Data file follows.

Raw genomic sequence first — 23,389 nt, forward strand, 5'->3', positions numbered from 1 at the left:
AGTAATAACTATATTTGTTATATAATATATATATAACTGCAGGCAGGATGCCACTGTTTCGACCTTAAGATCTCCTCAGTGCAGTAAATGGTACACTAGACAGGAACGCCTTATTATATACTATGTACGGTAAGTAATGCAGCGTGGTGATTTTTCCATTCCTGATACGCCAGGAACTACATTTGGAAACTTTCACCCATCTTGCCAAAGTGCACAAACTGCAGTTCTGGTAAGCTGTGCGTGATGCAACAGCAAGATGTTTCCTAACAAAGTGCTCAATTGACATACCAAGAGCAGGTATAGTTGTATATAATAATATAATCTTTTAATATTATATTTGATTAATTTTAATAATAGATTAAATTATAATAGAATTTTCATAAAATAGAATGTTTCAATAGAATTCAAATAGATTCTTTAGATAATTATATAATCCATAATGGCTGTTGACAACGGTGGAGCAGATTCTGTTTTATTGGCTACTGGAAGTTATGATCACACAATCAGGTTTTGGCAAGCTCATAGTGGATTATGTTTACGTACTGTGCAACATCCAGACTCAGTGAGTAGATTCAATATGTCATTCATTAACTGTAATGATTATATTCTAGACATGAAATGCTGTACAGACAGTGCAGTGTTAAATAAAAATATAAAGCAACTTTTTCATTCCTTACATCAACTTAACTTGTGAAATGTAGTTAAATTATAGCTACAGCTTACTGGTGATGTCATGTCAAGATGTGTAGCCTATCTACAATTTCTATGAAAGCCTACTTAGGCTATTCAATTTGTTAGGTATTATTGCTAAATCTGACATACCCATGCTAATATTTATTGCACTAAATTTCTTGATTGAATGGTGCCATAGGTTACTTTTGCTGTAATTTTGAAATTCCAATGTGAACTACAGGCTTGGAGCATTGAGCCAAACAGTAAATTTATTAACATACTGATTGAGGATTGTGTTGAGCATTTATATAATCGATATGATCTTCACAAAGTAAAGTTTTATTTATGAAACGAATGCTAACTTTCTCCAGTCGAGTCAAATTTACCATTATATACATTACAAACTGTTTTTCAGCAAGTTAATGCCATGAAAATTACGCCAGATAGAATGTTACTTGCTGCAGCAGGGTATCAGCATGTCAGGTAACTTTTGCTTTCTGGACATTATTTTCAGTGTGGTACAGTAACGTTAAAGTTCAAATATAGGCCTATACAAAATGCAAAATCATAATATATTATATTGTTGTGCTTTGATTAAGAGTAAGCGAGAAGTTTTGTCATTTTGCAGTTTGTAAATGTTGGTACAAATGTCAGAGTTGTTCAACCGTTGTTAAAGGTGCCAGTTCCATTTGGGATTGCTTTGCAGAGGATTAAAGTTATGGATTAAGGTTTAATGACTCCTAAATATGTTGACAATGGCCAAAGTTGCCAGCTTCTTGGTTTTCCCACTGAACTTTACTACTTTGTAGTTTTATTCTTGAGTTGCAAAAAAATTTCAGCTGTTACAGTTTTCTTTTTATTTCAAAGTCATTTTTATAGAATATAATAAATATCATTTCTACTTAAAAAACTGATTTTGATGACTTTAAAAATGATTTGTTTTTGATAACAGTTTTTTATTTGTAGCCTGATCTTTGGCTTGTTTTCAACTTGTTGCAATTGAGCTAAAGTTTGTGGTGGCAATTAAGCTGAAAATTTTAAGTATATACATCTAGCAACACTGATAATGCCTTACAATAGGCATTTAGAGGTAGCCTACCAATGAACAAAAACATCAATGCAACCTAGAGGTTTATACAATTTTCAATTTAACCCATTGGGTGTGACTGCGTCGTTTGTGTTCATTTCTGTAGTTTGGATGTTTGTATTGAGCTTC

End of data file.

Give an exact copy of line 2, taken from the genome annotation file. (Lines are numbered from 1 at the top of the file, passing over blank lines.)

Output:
AGTAATAACTATATTTGTTATATAATATATATATAACTGCAGGCAGGATGCCACTGTTTCGACCTTAAGATCTCCTCAGTGCAGTAAATGGTACACTAGACAGGAACGCCTTATTATATACTATGTACGGTAAGTAATGCAGCGTGGTGATTTTTCCATTCCTGATACGCCAGGAACTACATTTGGAAACTTTCACCCATCTTGCCAAAGTGCACAAACTGCAGTTCTGGTAAGCTGTGCGTGATGCAACAGCAAGATGTTTCCTAACAAAGTGCTCAATTGACATACCAAGAGCAGGTATAGTTGTATATAATAATATAATCTTTTAATATTATATTTGATTAATTTTAATAATAGATTAAATTATAATAGAATTTTCATAAAATAGAATGTTTCAATAGAATTCAAATAGATTCTTTAGATAATTATATAATCCATAATGGCTGTTGACAACGGTGGAGCAGATTCTGTTTTATTGGCTACTGGAAGTTATGATCACACAATCAGGTTTTGGCAAGCTCATAGTGGATTATGTTTACGTACTGTGCAACATCCAGACTCAGTGAGTAGATTCAATATGTCATTCATTAACTGTAATGATTATATTCTAGACATGAAATGCTGTACAGACAGTGCAGTGTTAAATAAAAATATAAAGCAACTTTTTCATTCCTTACATCAACTTAACTTGTGAAATGTAGTTAAATTATAGCTACAGCTTACTGGTGATGTCATGTCAAGATGTGTAGCCTATCTACAATTTCTATGAAAGCCTACTTAGGCTATTCAATTTGTTAGGTATTATTGCTAAATCTGACATACCCATGCTAATATTTATTGCACTAAATTTCTTGATTGAATGGTGCCATAGGTTACTTTTGCTGTAATTTTGAAATTCCAATGTGAACTACAGGCTTGGAGCATTGAGCCAAACAGTAAATTTATTAACATACTGATTGAGGATTGTGTTGAGCATTTATATAATCGATATGATCTTCACAAAGTAAAGTTTTATTTATGAAACGAATGCTAACTTTCTCCAGTCGAGTCAAATTTACCATTATATACATTACAAACTGTTTTTCAGCAAGTTAATGCCATGAAAATTACGCCAGATAGAATGTTACTTGCTGCAGCAGGGTATCAGCATGTCAGGTAACTTTTGCTTTCTGGACATTATTTTCAGTGTGGTACAGTAACGTTAAAGTTCAAATATAGGCCTATACAAAATGCAAAATCATAATATATTATATTGTTGTGCTTTGATTAAGAGTAAGCGAGAAGTTTTGTCATTTTGCAGTTTGTAAATGTTGGTACAAATGTCAGAGTTGTTCAACCGTTGTTAAAGGTGCCAGTTCCATTTGGGATTGCTTTGCAGAGGATTAAAGTTATGGATTAAGGTTTAATGACTCCTAAATATGTTGACAATGGCCAAAGTTGCCAGCTTCTTGGTTTTCCCACTGAACTTTACTACTTTGTAGTTTTATTCTTGAGTTGCAAAAAAATTTCAGCTGTTACAGTTTTCTTTTTATTTCAAAGTCATTTTTATAGAATATAATAAATATCATTTCTACTTAAAAAACTGATTTTGATGACTTTAAAAATGATTTGTTTTTGATAACAGTTTTTTATTTGTAGCCTGATCTTTGGCTTGTTTTCAACTTGTTGCAATTGAGCTAAAGTTTGTGGTGGCAATTAAGCTGAAAATTTTAAGTATATACATCTAGCAACACTGATAATGCCTTACAATAGGCATTTAGAGGTAGCCTACCAATGAACAAAAACATCAATGCAACCTAGAGGTTTATACAATTTTCAATTTAACCCATTGGGTGTGACTGCGTCGTTTGTGTTCATTTCTGTAGTTTGGATGTTTGTATTGAGCTTC